There is no evidence to confirm that taking fish oil during pregnancy reduces the risk of post-natal depression, according to a new study from the University of Adelaide.
Professor Maria Makrides, who is Professor of Human Nutrition at the University of Adelaide and Deputy Director of the Women's and Children's Health Research Institute, said that the results also contradict existing recommendations that fish oil capsules taken in pregnancy help newborn babies' language and cognitive development.
Over a five-year study wherein women were half the women in the latter stages of pregnancy were given fish oil capsules and the other half vegetable oil capsules, the team found no significant difference in either the incidence of post-natal depression or neuro developmental outcomes of their children.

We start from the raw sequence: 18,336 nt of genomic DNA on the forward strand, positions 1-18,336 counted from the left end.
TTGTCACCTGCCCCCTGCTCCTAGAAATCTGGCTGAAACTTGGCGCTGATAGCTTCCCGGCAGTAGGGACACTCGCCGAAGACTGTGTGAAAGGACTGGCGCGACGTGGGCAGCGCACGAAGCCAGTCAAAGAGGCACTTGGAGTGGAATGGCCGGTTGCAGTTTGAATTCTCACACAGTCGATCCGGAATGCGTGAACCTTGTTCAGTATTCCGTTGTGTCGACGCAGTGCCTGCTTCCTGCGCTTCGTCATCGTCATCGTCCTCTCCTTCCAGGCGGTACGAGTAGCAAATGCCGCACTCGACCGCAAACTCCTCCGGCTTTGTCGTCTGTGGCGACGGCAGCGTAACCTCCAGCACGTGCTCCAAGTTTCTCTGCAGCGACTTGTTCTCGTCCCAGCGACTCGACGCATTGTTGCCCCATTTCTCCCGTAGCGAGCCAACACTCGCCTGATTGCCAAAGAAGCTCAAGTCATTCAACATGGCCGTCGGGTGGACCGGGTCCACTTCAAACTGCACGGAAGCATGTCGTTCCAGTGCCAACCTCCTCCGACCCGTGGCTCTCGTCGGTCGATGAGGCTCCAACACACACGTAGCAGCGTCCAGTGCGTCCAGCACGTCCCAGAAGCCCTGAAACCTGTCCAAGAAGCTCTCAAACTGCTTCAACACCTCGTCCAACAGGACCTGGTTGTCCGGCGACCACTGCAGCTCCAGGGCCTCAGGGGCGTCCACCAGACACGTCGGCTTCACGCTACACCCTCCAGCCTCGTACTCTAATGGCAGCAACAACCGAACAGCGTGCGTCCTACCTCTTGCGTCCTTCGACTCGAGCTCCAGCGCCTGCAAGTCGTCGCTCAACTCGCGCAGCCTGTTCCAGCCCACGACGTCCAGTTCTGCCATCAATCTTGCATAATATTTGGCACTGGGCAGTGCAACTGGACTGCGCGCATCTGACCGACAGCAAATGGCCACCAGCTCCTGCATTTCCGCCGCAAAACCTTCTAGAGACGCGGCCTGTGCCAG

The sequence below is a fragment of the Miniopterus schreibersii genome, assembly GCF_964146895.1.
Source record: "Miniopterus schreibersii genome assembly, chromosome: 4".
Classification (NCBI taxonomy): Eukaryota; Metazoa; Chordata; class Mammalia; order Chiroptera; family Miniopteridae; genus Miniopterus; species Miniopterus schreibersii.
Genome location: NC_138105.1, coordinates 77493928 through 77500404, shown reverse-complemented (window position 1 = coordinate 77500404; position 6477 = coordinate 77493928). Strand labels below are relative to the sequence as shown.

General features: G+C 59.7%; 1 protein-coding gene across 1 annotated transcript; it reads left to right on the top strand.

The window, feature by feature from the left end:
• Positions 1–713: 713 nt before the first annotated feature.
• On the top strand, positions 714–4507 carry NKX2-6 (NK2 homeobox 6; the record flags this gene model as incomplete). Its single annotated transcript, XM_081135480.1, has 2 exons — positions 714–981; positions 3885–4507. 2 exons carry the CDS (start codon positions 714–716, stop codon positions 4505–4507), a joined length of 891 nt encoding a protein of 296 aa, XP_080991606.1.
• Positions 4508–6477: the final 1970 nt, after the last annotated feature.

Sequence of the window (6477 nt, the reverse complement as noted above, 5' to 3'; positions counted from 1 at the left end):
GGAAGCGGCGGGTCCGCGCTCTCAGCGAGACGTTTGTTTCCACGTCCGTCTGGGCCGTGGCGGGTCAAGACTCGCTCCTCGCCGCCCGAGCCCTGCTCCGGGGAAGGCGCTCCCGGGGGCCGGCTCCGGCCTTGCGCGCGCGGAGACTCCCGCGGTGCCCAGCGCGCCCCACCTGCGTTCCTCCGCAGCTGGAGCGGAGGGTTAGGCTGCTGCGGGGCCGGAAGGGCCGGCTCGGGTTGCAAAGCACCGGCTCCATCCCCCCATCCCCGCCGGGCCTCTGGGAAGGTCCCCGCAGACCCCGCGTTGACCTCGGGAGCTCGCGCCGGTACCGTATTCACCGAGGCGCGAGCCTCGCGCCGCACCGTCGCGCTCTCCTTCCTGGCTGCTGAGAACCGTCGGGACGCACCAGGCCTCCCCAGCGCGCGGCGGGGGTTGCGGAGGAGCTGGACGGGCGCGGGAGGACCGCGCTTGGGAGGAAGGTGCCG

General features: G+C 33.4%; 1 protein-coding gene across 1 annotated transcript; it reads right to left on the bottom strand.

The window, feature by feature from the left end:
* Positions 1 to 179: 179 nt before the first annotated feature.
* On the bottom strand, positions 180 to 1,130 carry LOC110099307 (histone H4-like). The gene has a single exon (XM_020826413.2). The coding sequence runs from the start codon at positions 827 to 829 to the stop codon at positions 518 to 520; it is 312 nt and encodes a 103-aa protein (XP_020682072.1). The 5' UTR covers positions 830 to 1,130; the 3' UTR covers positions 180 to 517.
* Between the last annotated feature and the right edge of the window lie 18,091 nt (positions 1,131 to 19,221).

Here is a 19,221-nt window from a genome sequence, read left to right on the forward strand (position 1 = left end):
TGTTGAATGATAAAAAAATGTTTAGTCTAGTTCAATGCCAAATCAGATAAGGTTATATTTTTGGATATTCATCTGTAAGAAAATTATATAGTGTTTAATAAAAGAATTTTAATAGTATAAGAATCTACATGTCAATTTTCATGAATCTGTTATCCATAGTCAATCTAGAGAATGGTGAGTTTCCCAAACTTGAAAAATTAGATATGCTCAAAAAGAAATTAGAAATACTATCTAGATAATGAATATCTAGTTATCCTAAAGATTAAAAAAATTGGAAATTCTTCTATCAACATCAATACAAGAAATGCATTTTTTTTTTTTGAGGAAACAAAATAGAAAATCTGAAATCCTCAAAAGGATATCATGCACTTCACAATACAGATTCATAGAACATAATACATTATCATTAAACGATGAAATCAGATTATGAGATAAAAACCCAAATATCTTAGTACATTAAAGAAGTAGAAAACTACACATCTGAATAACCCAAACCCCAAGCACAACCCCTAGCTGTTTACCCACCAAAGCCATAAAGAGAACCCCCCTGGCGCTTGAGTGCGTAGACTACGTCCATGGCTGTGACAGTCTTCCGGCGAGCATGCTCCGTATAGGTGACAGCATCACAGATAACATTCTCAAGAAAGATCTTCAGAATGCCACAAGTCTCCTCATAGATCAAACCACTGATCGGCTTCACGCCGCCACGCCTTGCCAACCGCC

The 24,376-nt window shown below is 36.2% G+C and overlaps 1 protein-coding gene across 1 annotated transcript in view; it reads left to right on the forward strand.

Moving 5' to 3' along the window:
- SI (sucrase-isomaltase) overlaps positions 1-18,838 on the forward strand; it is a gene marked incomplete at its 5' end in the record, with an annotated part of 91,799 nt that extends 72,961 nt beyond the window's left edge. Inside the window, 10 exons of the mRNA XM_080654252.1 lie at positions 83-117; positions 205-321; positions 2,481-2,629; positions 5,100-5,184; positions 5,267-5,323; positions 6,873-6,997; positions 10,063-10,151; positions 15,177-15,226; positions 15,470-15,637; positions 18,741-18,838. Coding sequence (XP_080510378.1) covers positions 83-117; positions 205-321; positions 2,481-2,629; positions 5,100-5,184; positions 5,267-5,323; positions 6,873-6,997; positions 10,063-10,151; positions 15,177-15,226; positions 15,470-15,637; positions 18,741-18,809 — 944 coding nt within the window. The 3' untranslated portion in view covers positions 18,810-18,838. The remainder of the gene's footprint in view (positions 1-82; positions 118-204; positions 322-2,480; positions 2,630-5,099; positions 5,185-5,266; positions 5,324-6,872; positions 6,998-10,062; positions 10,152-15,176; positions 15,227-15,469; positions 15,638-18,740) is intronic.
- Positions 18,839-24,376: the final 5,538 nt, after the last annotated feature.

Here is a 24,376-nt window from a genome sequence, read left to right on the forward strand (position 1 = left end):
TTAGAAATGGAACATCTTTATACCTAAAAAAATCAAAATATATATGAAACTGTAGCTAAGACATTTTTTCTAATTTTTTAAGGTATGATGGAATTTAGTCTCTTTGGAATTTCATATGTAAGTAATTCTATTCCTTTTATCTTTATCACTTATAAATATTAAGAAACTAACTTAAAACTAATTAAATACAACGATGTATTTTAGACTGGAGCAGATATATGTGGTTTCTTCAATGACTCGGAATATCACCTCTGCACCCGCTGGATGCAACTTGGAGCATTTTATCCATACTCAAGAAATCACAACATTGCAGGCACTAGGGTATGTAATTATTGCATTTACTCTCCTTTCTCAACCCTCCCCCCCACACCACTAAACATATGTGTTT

"Despite the paucity of hard evidence, women are being recommended to increase their intake of fish oil fats in pregnancy and the nutritional supplement industry is successfully marketing products with fish oil, claiming they optimise brain function in both mother and infant," said Makrides.
Similarly, 700 children from the study group who were assessed for cognitive and language development at 18 months of age showed no marked differences.
The study was published in the Journal of the American Medical Association.